The names for this year are: Angus (19-20 Nov ’16), Barbara (23-24 Dec 2016), Conor (25-26 Dec 2016), Doris (now), Ewan, Fleur, Gabriel, Holly, Ivor, Jacqui, Kamil, Louise, Malcolm, Natalie, Oisín, Penelope, Robert, Susan, Thomas, Valerie and Wilbert.

Why does this violent storm have the name of an elderly lady?

Doris is an incongruous name for this storm, so why was it chosen? A Met Office spokesperson says they were just at that stage in their list of names, and there’s no link between the nature of the storm and its name.

But do people send cosy names for violent weather conditions on purpose? “There’s all sorts in there,” a spokesperson tells me. “People don’t try and use cosy names as such.”

What psychological impact does naming storms have on us?

We know that giving names to objects and animals immediately gives us a human connection with them. That’s why we name things we feel close to: a pet owner names their cat, a sailor names their boat, a bore names their car. We even name our virtual assistants –from Microsoft’s Clippy to Amazon’s Alexa.

This gives us a connection beyond practicality with the thing we’ve named.

Remember the response of Walter Palmer, the guy who killed Cecil the Lion? “If I had known this lion had a name and was important to the country or a study, obviously I wouldn’t have taken it,” he said. “Nobody in our hunting party knew before or after the name of this lion.”

So how does giving a storm a name change our attitude towards it?

Evidence suggests that we take it more seriously – or at least pay closer attention. A YouGov survey following the first seven named storms in the Met Office’s scheme shows that 55 per cent of the people polled took measures to prepare for wild weather after hearing that the oncoming storm had been named.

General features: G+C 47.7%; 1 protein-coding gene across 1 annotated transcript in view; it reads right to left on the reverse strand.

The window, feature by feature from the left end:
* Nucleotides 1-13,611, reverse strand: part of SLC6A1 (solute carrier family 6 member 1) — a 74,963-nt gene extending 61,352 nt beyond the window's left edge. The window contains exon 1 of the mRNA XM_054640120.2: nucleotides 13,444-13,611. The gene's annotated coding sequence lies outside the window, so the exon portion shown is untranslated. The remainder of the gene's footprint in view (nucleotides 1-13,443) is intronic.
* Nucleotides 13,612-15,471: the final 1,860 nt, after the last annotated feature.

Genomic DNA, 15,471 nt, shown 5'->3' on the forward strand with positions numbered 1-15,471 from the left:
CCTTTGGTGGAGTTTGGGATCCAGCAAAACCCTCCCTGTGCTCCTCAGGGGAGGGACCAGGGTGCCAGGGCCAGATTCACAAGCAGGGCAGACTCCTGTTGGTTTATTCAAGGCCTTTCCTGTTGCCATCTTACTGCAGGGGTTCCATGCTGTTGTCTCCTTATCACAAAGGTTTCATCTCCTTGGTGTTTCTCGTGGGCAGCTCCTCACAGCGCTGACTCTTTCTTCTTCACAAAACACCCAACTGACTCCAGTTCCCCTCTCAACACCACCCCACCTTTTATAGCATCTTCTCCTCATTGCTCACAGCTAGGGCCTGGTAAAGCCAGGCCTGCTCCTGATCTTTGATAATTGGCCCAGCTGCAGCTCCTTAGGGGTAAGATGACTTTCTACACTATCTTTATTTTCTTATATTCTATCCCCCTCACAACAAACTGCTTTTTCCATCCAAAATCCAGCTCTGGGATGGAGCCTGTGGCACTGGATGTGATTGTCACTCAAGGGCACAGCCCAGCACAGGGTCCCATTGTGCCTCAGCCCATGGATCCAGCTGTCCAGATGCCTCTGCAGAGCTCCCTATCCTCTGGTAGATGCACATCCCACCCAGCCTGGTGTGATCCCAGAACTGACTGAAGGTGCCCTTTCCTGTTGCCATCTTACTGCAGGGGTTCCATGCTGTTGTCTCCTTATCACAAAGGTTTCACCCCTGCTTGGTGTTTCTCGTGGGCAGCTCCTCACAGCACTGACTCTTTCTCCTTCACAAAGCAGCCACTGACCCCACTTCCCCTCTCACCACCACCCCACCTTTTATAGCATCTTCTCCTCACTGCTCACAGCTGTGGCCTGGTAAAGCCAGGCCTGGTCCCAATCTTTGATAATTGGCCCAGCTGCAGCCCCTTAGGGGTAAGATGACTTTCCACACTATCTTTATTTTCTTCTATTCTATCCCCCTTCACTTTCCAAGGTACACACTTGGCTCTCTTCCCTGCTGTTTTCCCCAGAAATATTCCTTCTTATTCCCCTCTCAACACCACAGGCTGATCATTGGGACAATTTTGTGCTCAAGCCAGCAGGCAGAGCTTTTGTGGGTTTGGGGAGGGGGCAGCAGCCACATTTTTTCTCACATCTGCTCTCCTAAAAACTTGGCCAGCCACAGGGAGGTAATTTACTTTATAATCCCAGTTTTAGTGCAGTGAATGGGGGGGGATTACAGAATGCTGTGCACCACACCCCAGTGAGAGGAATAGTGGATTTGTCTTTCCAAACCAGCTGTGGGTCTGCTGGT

“There was an immediate acceptance of the storm names through all media,” said Gerald Fleming, Head of Forecasting at Met Éireann, the Irish metereological service. “The severe weather messages were more clearly communicated.”

But personalising a storm can backfire. A controversial US study in 2014 by PNAC (Proceedings of the National Academy of Sciences) claimed that hurricanes with female names lead to higher death tolls – the more “feminine” the name, like Belle or Cindy, the higher the death toll. This is not because female names are attached to more severe storms; it is reportedly because people take fewer steps to prepare for storms with names they perceive to be unintimidating or weak.

“In judging the intensity of a storm, people appear to be applying their beliefs about how men and women behave,” Sharon Shavitt, a co-author of the study, told the FT at the time. “This makes a female-named hurricane . . . seem gentler and less violent.”

Names have social connotations, and affect our subconscious. Naming a storm can raise awareness of it, but it can also affect our behaviour towards it.

What’s it like sharing a name with a deadly storm?

We should also spare a thought for the impact sharing a name with a notorious weather event can have on a person. Katrina Nicholson, a nurse who lives in Glasgow, says it was “horrible” when the 2005 hurricane – one of the fifth deadliest ever in the US – was given her name.

“It was horrible having something so destructive associated with my name. Homes being destroyed and lives being lost shouldn’t be named after any person,” she tells me over email. “I actually remember at the time meeting an American tourist on a boat trip in Skye and when he heard my name he immediately linked it to the storm – although he quickly felt guilty and then said it was a lovely name! I think to this day there will be many Americans who hate my name because of it.”

Anoosh Chakelian is senior writer at the New Statesman.